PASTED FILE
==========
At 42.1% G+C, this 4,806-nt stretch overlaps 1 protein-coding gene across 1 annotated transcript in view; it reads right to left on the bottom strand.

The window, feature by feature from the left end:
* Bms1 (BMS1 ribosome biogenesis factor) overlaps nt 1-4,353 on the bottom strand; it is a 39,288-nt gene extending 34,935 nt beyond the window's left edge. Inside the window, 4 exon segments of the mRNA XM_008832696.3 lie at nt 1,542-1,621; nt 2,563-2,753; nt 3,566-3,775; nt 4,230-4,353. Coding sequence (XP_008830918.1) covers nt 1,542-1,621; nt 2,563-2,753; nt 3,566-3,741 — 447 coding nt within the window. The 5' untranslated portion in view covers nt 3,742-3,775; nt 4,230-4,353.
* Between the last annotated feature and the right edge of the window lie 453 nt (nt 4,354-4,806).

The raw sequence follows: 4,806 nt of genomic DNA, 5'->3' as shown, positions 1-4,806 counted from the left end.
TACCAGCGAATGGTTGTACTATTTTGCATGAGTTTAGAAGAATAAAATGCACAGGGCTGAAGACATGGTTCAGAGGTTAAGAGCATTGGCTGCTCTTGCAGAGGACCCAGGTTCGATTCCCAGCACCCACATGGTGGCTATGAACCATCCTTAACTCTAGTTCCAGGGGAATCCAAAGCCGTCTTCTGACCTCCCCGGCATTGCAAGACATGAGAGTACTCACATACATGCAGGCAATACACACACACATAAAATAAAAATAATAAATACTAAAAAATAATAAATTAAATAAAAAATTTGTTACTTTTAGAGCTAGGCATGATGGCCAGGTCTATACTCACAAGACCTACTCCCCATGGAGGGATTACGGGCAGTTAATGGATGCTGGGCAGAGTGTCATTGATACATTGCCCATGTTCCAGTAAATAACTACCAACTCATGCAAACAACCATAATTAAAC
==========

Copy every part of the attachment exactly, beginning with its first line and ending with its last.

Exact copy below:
At 42.1% G+C, this 4,806-nt stretch overlaps 1 protein-coding gene across 1 annotated transcript in view; it reads right to left on the bottom strand.

The window, feature by feature from the left end:
* Bms1 (BMS1 ribosome biogenesis factor) overlaps nt 1-4,353 on the bottom strand; it is a 39,288-nt gene extending 34,935 nt beyond the window's left edge. Inside the window, 4 exon segments of the mRNA XM_008832696.3 lie at nt 1,542-1,621; nt 2,563-2,753; nt 3,566-3,775; nt 4,230-4,353. Coding sequence (XP_008830918.1) covers nt 1,542-1,621; nt 2,563-2,753; nt 3,566-3,741 — 447 coding nt within the window. The 5' untranslated portion in view covers nt 3,742-3,775; nt 4,230-4,353.
* Between the last annotated feature and the right edge of the window lie 453 nt (nt 4,354-4,806).

The raw sequence follows: 4,806 nt of genomic DNA, 5'->3' as shown, positions 1-4,806 counted from the left end.
TACCAGCGAATGGTTGTACTATTTTGCATGAGTTTAGAAGAATAAAATGCACAGGGCTGAAGACATGGTTCAGAGGTTAAGAGCATTGGCTGCTCTTGCAGAGGACCCAGGTTCGATTCCCAGCACCCACATGGTGGCTATGAACCATCCTTAACTCTAGTTCCAGGGGAATCCAAAGCCGTCTTCTGACCTCCCCGGCATTGCAAGACATGAGAGTACTCACATACATGCAGGCAATACACACACACATAAAATAAAAATAATAAATACTAAAAAATAATAAATTAAATAAAAAATTTGTTACTTTTAGAGCTAGGCATGATGGCCAGGTCTATACTCACAAGACCTACTCCCCATGGAGGGATTACGGGCAGTTAATGGATGCTGGGCAGAGTGTCATTGATACATTGCCCATGTTCCAGTAAATAACTACCAACTCATGCAAACAACCATAATTAAAC